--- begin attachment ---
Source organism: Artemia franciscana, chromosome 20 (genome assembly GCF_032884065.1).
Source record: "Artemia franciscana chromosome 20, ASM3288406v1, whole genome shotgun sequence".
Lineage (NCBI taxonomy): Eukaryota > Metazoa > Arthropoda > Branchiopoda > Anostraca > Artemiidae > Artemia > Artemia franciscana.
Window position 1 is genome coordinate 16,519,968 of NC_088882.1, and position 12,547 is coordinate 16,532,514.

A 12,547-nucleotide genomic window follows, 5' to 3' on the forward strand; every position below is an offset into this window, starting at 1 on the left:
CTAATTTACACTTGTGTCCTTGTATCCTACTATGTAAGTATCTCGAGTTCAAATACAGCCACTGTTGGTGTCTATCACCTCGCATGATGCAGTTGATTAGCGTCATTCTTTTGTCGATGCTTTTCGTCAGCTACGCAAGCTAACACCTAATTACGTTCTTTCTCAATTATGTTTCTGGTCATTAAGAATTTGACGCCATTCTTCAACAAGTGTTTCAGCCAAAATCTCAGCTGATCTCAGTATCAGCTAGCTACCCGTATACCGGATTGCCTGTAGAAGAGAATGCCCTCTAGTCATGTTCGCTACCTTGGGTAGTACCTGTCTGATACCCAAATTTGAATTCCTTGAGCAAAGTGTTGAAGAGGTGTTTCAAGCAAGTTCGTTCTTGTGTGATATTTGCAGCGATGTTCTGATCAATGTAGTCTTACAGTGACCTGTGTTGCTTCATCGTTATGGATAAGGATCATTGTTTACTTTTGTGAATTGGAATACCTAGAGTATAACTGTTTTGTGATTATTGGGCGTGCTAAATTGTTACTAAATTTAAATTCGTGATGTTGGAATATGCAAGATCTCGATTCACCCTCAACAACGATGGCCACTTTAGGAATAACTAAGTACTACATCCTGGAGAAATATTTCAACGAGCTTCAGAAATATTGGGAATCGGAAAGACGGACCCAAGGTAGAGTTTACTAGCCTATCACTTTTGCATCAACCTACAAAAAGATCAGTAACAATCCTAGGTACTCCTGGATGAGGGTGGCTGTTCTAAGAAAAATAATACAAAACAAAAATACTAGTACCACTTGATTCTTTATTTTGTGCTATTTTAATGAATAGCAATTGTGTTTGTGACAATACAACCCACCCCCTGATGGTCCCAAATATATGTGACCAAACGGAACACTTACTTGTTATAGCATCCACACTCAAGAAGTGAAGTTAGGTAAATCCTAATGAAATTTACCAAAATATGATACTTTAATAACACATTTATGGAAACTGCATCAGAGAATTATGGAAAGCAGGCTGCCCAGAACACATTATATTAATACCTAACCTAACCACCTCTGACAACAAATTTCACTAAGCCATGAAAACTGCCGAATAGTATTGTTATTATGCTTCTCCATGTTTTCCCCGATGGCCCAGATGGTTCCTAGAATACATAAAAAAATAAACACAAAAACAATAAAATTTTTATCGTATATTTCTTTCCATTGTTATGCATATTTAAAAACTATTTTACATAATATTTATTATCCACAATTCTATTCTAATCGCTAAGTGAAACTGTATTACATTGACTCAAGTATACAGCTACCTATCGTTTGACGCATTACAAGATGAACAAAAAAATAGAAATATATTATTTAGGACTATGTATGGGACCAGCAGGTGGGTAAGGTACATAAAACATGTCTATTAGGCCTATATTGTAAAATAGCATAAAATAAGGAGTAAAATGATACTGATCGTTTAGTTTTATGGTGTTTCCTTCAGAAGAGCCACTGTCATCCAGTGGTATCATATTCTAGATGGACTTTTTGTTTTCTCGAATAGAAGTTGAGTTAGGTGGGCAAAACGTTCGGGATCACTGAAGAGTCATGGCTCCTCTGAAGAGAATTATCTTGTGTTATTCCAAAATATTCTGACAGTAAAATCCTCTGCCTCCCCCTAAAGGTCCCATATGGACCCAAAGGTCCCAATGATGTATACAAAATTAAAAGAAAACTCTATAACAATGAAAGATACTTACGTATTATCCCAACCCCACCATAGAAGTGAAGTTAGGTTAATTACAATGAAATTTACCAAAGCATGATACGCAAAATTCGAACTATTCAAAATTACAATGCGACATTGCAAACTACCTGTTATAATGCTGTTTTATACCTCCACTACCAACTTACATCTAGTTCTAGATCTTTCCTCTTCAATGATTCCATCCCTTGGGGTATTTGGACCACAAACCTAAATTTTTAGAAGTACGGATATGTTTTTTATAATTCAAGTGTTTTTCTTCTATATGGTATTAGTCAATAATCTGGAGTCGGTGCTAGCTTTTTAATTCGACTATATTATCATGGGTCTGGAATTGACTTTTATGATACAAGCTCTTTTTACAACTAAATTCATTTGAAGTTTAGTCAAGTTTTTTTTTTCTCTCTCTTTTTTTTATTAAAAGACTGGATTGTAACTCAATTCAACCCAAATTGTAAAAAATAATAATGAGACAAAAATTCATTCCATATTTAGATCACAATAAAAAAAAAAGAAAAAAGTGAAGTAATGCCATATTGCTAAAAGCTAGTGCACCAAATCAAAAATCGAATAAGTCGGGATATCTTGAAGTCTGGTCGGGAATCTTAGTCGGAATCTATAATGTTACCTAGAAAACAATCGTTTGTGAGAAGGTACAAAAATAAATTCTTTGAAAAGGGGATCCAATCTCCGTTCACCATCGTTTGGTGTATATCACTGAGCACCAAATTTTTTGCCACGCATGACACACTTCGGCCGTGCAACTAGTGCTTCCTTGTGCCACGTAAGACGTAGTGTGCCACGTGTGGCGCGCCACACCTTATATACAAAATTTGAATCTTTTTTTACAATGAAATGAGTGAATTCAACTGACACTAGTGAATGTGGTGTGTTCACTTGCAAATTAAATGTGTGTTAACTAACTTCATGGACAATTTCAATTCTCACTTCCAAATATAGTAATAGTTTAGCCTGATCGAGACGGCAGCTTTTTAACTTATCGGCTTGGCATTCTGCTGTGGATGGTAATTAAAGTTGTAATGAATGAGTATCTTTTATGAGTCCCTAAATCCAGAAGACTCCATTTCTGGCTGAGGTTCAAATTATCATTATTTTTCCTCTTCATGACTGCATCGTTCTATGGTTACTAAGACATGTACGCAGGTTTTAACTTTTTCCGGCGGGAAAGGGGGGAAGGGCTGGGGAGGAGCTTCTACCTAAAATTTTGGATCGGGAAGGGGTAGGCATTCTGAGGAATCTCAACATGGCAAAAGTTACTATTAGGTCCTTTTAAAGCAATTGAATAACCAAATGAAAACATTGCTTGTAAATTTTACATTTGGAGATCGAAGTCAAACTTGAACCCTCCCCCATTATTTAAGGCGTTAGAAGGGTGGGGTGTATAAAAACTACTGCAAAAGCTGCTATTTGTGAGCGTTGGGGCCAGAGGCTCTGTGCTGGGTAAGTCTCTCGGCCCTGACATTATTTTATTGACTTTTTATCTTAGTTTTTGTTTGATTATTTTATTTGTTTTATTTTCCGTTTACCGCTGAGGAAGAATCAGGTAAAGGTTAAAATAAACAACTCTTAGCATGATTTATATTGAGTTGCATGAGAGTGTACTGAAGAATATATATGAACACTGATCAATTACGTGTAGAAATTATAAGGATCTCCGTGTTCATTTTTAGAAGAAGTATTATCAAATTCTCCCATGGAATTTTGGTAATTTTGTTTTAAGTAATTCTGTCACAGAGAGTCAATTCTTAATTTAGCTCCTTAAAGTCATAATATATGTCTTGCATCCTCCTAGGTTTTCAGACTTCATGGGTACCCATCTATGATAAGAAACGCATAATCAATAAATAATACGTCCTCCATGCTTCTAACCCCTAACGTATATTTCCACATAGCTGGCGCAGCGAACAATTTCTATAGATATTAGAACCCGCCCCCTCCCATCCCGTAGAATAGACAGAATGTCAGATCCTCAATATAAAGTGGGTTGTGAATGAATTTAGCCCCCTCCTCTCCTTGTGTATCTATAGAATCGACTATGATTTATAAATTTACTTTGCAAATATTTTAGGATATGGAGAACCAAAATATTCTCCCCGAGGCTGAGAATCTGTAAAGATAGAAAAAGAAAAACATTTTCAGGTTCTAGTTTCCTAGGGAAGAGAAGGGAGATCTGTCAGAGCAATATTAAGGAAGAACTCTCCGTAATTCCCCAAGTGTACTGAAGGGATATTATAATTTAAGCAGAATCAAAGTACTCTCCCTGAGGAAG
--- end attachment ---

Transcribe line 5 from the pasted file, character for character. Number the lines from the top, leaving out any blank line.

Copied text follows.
A 12,547-nucleotide genomic window follows, 5' to 3' on the forward strand; every position below is an offset into this window, starting at 1 on the left: